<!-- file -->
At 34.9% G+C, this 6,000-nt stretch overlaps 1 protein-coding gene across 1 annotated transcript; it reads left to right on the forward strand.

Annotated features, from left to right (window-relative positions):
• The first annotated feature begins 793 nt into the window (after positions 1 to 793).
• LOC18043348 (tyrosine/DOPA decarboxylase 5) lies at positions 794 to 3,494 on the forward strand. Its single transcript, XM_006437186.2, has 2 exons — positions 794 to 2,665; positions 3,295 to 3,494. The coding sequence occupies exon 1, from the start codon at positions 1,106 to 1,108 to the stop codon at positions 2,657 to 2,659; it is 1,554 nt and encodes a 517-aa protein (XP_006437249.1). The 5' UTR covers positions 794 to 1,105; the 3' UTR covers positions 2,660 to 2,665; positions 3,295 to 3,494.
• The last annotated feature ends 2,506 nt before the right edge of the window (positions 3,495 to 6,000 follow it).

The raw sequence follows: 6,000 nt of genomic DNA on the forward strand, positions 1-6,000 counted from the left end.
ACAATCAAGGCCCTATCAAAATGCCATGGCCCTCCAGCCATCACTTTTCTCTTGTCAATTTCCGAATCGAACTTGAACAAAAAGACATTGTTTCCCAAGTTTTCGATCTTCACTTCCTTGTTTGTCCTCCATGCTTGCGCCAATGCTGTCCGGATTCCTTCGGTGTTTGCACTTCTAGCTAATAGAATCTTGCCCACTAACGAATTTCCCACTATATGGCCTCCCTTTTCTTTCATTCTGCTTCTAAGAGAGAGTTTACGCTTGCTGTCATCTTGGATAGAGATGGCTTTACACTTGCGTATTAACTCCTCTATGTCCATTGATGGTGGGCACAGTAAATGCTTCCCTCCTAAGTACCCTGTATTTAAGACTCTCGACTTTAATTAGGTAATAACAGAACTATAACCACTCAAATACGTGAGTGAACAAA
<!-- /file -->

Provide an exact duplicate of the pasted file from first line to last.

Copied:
At 34.9% G+C, this 6,000-nt stretch overlaps 1 protein-coding gene across 1 annotated transcript; it reads left to right on the forward strand.

Annotated features, from left to right (window-relative positions):
• The first annotated feature begins 793 nt into the window (after positions 1 to 793).
• LOC18043348 (tyrosine/DOPA decarboxylase 5) lies at positions 794 to 3,494 on the forward strand. Its single transcript, XM_006437186.2, has 2 exons — positions 794 to 2,665; positions 3,295 to 3,494. The coding sequence occupies exon 1, from the start codon at positions 1,106 to 1,108 to the stop codon at positions 2,657 to 2,659; it is 1,554 nt and encodes a 517-aa protein (XP_006437249.1). The 5' UTR covers positions 794 to 1,105; the 3' UTR covers positions 2,660 to 2,665; positions 3,295 to 3,494.
• The last annotated feature ends 2,506 nt before the right edge of the window (positions 3,495 to 6,000 follow it).

The raw sequence follows: 6,000 nt of genomic DNA on the forward strand, positions 1-6,000 counted from the left end.
ACAATCAAGGCCCTATCAAAATGCCATGGCCCTCCAGCCATCACTTTTCTCTTGTCAATTTCCGAATCGAACTTGAACAAAAAGACATTGTTTCCCAAGTTTTCGATCTTCACTTCCTTGTTTGTCCTCCATGCTTGCGCCAATGCTGTCCGGATTCCTTCGGTGTTTGCACTTCTAGCTAATAGAATCTTGCCCACTAACGAATTTCCCACTATATGGCCTCCCTTTTCTTTCATTCTGCTTCTAAGAGAGAGTTTACGCTTGCTGTCATCTTGGATAGAGATGGCTTTACACTTGCGTATTAACTCCTCTATGTCCATTGATGGTGGGCACAGTAAATGCTTCCCTCCTAAGTACCCTGTATTTAAGACTCTCGACTTTAATTAGGTAATAACAGAACTATAACCACTCAAATACGTGAGTGAACAAA